It is well known that people who don't vote are more likely to be Democrats than Republicans; this is why Democrats try so hard to increase voter turnout, while Republicans try to make it harder to vote to prevent non-voters from getting active. One of the biggest categories of people who usually support liberal ideas but usually don't vote are single women. Hillary Clinton has more support among women than men, and I wonder if she could make it easier for the Democrats to reach out to that underused potential base of support. Obviously, if the Democrats could get more single women out to vote, that wouldn't just help Clinton's chances of becoming president; more people inclined toward Democrats voting could help the Democrats in all the other races in 2008 as well.
Of course, Obama might be able to get more black voters out to the polls, so Clinton isn't the only candidate who might have a desirable appeal to people who usually don't vote. Offhand, I don't think the number of blacks who don't vote but who could plausibly be reached is as great as the number of single women in that position, but I admit to having no numbers or poll data on that.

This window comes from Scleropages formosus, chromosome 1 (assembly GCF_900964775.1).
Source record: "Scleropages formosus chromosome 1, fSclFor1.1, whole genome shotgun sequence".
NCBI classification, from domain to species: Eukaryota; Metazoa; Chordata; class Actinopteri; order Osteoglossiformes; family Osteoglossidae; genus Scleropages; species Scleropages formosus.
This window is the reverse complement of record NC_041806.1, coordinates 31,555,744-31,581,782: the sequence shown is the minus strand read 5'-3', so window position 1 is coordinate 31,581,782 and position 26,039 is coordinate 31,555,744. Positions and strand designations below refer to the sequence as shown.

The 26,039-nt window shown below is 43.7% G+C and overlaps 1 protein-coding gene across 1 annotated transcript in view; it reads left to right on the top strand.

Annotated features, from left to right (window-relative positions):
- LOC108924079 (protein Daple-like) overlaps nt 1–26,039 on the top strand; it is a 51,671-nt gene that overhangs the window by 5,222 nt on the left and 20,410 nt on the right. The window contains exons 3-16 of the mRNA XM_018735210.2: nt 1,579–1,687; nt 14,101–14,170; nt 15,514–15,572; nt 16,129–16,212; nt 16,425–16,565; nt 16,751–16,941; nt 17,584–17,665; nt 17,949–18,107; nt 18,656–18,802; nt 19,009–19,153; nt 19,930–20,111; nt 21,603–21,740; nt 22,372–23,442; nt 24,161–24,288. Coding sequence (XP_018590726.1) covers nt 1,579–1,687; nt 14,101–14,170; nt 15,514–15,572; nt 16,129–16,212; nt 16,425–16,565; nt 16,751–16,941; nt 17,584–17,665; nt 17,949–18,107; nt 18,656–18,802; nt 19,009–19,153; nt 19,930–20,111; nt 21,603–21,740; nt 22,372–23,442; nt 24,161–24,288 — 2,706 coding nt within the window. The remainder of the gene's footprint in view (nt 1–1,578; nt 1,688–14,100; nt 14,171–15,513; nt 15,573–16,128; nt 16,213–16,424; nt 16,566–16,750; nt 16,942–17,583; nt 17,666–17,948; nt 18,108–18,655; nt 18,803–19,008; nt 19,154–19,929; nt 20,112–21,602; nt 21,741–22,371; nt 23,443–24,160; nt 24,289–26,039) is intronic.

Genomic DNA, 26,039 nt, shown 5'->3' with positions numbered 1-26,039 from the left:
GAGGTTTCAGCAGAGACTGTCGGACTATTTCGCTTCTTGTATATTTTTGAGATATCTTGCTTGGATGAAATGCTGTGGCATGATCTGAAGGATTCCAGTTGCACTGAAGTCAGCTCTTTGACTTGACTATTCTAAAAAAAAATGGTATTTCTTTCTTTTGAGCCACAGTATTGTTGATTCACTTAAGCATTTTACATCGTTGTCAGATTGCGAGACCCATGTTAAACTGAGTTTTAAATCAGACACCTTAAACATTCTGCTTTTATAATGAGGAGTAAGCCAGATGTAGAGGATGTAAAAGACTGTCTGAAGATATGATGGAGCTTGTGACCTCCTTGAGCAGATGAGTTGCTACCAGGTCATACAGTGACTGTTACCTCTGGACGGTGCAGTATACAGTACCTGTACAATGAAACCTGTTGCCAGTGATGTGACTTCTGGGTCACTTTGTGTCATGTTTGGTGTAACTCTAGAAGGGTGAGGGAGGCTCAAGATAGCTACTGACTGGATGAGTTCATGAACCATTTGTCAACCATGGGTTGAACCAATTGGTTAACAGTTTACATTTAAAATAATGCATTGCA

Now, Edwards has less entrenched opposition to face than either Clinton or Obama, and it's possible that Clinton's benefits for other Democrats would be offset because she'd also encourage insecure Republican men to vote more, while Obama might similarly bring more racists to the polls. So I'm still not sure who looks best in all of this. On policies, they all have strengths and weaknesses, and I really can't decide which I think is stronger.
I guess I'm still in the same place; I'd support any of the three major candidates, and I'm willing to leave it up to the primary to select the best one. I still wish Gore would run. But I'd like to see more analysis of strategic issues like these. Has anybody been working on it?